On Saturday, 23-year-old Sarra Tekola was visiting family in Los Angeles. At a restaurant in Watts, Tekola ran into former president Bill Clinton, who was campaigning for his wife. She promptly cursed him out for the 1994 crime bill, which helped establish America's racist mass incarceration system. CBS captured Tekola's broadside against the former president and broadcast it nationally:
Tekola was making good on the name of the organization she belongs to: Women of Color Speak Out. In recent years in Seattle, she's been a fixture in environmental and racial justice demonstrations. Last month, she camped out on a railroad in Anacortes to shut down oil refineries. She's repeatedly marched with Black Lives Matter protesters, and in return, Seattle's largest police union, SPOG, has blocked her on Twitter. Former Mike McGinn interviewed her at length about her activism on his podcast. Ana Sofia Knauf has written about her father, a "climate refugee" who came to Seattle from Ethiopia.
Tekola studied climate science at UW and is about to enter a Ph.D. program at Arizona State University. She attended the Paris climate talks last year, defying a ban on demonstrations and warning that unchecked global warming will mean "genocide for black lives."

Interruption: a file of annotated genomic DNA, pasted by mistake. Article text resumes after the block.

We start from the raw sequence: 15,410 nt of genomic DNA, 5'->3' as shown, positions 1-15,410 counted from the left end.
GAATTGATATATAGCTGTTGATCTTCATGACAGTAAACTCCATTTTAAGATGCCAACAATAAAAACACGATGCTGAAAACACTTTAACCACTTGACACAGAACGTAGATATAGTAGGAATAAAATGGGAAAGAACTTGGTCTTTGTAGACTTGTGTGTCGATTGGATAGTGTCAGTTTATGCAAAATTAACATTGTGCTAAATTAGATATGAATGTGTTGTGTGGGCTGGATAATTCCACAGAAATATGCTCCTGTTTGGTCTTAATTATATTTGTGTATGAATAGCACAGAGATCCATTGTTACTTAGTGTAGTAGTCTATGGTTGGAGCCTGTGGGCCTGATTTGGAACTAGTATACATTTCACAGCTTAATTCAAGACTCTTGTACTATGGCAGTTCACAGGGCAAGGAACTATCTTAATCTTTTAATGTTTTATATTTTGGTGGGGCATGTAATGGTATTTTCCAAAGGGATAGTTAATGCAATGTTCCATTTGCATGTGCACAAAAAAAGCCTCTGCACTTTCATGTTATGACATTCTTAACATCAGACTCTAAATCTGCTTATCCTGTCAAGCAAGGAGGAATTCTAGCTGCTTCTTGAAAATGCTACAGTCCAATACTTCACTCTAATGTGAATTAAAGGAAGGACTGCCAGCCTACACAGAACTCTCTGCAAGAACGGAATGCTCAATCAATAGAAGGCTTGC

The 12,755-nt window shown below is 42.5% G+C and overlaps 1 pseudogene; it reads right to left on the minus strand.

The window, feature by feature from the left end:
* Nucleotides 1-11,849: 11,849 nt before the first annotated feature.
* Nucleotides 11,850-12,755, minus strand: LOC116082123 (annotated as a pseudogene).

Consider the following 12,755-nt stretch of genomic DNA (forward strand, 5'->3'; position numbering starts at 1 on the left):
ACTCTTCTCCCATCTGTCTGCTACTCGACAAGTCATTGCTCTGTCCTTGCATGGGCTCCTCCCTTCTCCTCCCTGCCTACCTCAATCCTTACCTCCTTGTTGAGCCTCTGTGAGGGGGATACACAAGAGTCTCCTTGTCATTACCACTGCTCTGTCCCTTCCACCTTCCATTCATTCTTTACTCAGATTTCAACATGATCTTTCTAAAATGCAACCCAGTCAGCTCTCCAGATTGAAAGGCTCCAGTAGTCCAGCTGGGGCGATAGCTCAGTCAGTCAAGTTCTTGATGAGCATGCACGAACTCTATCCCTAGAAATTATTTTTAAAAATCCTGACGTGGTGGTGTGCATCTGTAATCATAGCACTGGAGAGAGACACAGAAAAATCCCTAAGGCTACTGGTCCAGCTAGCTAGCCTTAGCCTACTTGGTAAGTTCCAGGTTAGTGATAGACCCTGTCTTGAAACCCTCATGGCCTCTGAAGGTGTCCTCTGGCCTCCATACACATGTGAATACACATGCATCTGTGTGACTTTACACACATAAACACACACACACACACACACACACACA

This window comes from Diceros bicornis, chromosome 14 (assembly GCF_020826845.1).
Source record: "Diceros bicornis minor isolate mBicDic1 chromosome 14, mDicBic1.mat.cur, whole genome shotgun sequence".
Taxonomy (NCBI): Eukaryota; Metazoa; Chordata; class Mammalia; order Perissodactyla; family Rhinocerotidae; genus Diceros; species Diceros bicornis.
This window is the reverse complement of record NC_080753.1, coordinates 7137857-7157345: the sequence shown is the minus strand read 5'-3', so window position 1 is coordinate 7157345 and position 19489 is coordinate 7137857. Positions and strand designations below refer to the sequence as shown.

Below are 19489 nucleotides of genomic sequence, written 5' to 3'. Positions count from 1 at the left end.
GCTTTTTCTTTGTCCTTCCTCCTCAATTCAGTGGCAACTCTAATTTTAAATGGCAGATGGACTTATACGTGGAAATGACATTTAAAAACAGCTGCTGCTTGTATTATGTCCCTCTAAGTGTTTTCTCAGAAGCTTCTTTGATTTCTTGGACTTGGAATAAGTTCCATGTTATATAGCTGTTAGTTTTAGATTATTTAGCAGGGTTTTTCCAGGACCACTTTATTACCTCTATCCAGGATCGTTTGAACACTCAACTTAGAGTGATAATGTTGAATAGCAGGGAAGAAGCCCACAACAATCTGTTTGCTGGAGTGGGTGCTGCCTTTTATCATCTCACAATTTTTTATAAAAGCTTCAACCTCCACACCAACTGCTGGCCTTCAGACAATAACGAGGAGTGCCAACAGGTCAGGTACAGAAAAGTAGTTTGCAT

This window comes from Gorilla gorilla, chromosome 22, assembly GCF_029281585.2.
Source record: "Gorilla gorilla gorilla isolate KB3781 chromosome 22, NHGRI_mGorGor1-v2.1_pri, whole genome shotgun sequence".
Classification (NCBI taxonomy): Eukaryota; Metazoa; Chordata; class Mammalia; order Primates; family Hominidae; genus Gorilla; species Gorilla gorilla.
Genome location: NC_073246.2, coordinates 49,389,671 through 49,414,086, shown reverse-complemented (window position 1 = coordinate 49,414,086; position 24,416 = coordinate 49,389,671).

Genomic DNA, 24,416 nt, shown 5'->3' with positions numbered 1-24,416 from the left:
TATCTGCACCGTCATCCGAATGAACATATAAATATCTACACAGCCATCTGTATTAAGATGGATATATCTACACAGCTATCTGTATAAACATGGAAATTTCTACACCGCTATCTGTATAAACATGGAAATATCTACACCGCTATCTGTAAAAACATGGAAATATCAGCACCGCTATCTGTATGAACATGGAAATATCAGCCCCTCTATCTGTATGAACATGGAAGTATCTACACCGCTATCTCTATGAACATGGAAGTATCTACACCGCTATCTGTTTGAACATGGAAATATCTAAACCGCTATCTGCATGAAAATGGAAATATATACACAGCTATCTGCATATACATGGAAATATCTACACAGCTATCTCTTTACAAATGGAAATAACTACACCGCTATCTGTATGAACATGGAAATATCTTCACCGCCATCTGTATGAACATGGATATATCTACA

"I would have stayed if I had more time," she said of her moment with Clinton. "He's no friend of ours, but when he comes to our community, people want to cape for him."
Tekola speaks for a generation of young people (among them, the students who launched a sit-in at Seattle University) who believe strongly in anti-racism and don't feel an allegiance to major liberal institutions.
She plans to vote for Green Party candidate Jill Stein, and rattles off the reasons why she won't support the Clintons: "There was the crime bill. He cut welfare. He repealed the Glass Steagall act, which led to the recession. The recession hurt black women the most. [As Secretary of State,] she's been bombing black and brown folks. "
The video of her confrontation with Clinton has racked up more than one million views on Facebook and World Star Hip Hop.
This post has been updated since its original publication.